Curb appeal, cleanliness, and design details are essential. Remember, this will be a new home for you or a family member for a long time. You shouldn’t settle for anything less. A quick examination of the facility will tell you all you need to know. Look for a place where the stairways and hallways are easy to navigate. The professionalism and maintenance at the facility should be top-notch.

  1. Get A Feel Of Their Culture And Amenities

Find out how many common areas are available for the residents to mingle. They should be struggling to create an inclusive community where residents can thrive socially. Social gatherings and programs like dance sessions make the facility fun to live at. Amenities like fitness centers or other related things will improve the quality of life.

  1. What Is Their Pet Policy?

Some facilities allow residents to come with pets, while others discourage it. Sometimes they allow people to keep birds, fish, cats, or dogs in their private rooms. If the person moving to assisted living already has a pet, it might not be fair to separate them. Look for a facility that allows them to bring their pet. You should also find out what other personal belongings they can bring.

  1. Meet Some of the Residents

Meeting the residents will tell you if they are happy staying there or not. Well-run, attentive facilities will show on the faces of the residents. They have experienced the care services firsthand and are more than capable of giving you insightful reviews. If the residents look unhappy and withdrawn, the facility may not be for you.

  1. Check the Size of the Room

You want a spacious area where you or your loved one will not feel restricted. If the room is too big, you can consider a roommate to help cut costs. But if the room is enough, living alone is always the best option. Adjusting to living with a roommate can be challenging, especially for the elderly.

Assisted Living Costs and Contracts

Most assisted living facilities are for-profit organizations that will require you to sign a contract that determines how much you will pay for specific caregiving services. There are usually three contract categories, extensive, modified, and free-for-service.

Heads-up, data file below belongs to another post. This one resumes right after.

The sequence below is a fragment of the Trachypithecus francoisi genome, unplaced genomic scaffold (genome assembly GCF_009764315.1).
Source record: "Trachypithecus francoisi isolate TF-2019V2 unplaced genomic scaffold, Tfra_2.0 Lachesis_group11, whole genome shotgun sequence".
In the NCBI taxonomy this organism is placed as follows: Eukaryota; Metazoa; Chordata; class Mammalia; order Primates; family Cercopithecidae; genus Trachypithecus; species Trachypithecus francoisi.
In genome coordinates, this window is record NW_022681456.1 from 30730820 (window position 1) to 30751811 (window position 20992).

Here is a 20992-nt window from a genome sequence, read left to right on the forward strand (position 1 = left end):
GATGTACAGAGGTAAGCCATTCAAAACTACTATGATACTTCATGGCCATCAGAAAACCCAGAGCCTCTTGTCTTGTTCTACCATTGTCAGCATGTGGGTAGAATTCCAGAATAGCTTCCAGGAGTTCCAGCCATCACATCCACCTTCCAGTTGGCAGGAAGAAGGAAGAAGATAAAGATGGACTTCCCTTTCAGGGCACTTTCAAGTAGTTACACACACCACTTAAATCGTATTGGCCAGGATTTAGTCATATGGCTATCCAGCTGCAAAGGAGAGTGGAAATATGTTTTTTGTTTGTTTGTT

Extensive contracts include fixed monthly payments. They are expensive right out of the bat but will be better as time passes and care needs increase. Modified contracts have fixed rates as well, but for a specific period. Fee-for-service contracts allow residents to pay by the day depending on the individual services they receive. It's considered the most affordable short-term contract.

You can make payments out of pocket or use insurance. However, Medicare won't cover the costs unless the care you receive is medically necessary. Assisted living is cheaper than a full-care nursing home. If you only require a little help to live comfortably, you can pay only $ 60 a day or $ 12,000 per year. Most facilities accept Medicaid, which helps you reduce the costs even further.

Getting In And Out Of Assisted Living

Understandably the idea of assisted living seems intimidating to most people. That's why you must approach it with an open mind and willingness. Before moving to the facility, you may require a medical examination and other assessments. This helps the caregivers understand how well you can take care of yourself and what type of services suit you better.

You will receive regular check-ups when in the facility. This is not a permanent living situation; you can move out when you need more specialized care. You can also exit due to financial issues, which requires the facility to give you at least a 30-day notice.